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Sticky Topic Topic: Russian and European Court Dresses  (Read 73758 times)
Reply #120
« on: January 11, 2011, 11:25:24 AM »
bednayaliza Offline
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Reply #121
« on: May 05, 2011, 05:03:21 AM »
bednayaliza Offline
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portrait of Serebrennikova
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Reply #122
« on: May 31, 2011, 11:08:50 AM »
Yelena Aleksandrovna Offline
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I have the same but with other colors...


Two ladies in court gown (early 19th century style), they are surely a pair of ladies in waiting... if I'm not wrong, of course!  :-?
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Reply #123
« on: May 31, 2011, 11:25:06 AM »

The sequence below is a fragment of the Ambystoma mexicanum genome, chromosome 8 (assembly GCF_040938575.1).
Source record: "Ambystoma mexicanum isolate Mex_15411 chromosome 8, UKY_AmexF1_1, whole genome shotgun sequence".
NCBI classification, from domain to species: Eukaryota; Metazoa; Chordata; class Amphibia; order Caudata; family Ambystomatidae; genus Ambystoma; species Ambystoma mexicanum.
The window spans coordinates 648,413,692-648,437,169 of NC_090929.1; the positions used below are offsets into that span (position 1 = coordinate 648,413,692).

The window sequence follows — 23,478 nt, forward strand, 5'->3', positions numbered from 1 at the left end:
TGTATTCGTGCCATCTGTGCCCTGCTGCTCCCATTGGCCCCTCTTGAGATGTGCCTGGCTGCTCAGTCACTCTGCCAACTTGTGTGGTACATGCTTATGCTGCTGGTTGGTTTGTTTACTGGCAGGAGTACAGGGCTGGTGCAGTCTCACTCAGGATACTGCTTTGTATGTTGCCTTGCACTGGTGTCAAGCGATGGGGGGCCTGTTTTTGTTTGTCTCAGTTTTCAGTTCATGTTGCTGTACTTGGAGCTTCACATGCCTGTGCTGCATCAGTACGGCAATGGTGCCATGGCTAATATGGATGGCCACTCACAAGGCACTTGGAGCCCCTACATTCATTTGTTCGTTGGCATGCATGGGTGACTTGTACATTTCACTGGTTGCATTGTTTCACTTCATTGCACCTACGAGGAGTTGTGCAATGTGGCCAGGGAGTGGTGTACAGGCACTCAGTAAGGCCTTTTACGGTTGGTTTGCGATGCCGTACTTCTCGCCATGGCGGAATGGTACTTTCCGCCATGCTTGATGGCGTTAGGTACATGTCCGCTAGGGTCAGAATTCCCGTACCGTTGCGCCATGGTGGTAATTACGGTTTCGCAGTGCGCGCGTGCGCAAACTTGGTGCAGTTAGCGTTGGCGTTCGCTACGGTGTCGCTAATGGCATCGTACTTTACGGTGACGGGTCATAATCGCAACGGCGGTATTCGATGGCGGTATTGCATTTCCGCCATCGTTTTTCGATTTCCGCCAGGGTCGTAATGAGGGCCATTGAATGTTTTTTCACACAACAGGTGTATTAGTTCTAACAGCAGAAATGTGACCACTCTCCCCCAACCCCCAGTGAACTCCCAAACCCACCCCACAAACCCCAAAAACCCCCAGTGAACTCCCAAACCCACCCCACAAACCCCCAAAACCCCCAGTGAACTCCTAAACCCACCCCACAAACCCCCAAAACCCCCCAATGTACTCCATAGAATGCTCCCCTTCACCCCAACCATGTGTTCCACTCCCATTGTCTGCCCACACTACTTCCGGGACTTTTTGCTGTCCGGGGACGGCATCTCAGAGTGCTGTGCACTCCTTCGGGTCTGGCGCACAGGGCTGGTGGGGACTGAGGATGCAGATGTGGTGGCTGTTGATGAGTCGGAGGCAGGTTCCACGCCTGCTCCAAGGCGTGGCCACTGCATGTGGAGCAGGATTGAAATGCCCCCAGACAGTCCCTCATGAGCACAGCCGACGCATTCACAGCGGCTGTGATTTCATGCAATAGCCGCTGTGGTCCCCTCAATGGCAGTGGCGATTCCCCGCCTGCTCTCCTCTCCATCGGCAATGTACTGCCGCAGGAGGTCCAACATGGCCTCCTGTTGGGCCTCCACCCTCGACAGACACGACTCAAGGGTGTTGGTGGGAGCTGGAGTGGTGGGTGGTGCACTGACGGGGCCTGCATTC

Carolath Habsburg Offline
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Its the same portrait with the same colors but yours are wishy-washed.
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Reply #124
« on: October 28, 2011, 05:23:35 PM »
Mandie, the Gothic Empress Offline
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from KORSHUNOVA (available in Russian, French and English) Costume in Russia: 18th to Early 20th Centuries from the Hermitage Museum  ISBN: 0569085780

and the Russian book, by BESPALOVA Kostium v Rossii


can someone please tell me which book is better and what details they have please?
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Reply #125
« on: October 31, 2011, 08:56:53 AM »
CountessKate Offline